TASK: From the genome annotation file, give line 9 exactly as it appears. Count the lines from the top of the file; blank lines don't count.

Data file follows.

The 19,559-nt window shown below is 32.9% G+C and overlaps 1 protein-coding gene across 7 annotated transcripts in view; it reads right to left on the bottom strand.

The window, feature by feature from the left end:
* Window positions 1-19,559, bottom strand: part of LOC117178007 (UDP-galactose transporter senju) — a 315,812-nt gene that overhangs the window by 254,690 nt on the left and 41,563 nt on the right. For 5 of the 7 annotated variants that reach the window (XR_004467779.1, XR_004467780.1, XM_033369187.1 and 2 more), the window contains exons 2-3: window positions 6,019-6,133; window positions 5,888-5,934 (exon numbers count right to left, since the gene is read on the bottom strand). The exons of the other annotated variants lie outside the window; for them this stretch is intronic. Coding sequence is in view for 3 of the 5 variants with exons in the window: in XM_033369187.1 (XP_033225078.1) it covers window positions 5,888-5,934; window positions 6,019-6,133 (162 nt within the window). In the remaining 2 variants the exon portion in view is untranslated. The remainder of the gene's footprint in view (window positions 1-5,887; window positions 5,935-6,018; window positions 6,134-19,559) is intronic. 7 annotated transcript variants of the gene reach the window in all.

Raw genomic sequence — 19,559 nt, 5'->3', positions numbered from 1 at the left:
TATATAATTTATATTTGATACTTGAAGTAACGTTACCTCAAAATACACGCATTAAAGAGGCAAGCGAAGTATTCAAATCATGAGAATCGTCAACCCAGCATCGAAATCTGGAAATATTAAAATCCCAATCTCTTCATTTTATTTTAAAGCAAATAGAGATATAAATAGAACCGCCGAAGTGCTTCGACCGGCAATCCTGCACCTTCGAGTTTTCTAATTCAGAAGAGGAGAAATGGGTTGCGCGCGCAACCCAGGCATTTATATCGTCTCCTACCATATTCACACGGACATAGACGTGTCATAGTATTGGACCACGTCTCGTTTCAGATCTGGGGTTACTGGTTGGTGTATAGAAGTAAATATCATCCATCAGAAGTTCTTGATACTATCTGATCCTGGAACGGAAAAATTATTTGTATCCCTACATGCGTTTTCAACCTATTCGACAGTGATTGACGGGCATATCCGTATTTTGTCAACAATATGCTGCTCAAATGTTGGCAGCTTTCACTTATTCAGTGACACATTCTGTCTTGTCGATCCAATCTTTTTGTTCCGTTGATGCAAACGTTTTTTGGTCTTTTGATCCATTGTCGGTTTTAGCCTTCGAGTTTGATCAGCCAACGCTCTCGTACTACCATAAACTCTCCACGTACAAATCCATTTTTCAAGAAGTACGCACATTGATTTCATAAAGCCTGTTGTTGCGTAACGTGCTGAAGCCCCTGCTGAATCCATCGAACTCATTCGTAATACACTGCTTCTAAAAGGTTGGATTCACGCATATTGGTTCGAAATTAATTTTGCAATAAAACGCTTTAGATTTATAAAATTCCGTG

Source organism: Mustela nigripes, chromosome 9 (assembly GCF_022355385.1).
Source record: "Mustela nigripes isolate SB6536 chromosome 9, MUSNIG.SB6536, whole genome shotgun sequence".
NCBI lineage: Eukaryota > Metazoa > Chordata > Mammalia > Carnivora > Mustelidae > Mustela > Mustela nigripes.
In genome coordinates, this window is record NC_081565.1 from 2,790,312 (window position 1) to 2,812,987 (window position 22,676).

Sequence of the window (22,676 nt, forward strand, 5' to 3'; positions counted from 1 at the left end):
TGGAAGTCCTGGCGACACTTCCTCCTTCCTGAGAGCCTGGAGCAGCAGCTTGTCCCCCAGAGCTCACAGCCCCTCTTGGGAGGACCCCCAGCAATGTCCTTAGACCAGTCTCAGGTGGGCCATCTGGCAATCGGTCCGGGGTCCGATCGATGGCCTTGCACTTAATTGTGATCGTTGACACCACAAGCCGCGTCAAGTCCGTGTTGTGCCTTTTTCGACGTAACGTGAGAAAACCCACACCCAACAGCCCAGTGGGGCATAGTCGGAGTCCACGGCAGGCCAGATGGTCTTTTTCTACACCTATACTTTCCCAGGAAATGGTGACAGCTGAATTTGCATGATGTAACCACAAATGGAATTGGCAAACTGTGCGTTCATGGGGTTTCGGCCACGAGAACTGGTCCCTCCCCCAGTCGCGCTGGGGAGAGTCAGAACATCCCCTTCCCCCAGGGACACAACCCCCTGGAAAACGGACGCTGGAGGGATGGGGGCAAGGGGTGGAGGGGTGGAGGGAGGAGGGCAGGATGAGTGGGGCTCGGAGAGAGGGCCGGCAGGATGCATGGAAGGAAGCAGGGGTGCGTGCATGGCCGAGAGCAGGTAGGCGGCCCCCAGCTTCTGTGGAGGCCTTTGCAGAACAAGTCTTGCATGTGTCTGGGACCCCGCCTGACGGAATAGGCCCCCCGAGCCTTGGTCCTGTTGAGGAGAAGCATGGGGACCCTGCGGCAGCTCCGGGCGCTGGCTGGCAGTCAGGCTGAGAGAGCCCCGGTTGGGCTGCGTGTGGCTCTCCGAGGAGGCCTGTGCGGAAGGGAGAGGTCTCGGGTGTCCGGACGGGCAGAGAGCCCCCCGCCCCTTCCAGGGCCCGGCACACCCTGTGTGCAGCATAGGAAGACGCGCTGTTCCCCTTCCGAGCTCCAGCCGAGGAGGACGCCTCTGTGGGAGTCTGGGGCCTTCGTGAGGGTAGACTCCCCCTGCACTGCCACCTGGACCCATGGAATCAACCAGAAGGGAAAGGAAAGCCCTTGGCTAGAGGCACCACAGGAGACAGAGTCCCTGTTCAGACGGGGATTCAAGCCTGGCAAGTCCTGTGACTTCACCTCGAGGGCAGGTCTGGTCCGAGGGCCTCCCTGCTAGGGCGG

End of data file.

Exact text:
In genome coordinates, this window is record NC_081565.1 from 2,790,312 (window position 1) to 2,812,987 (window position 22,676).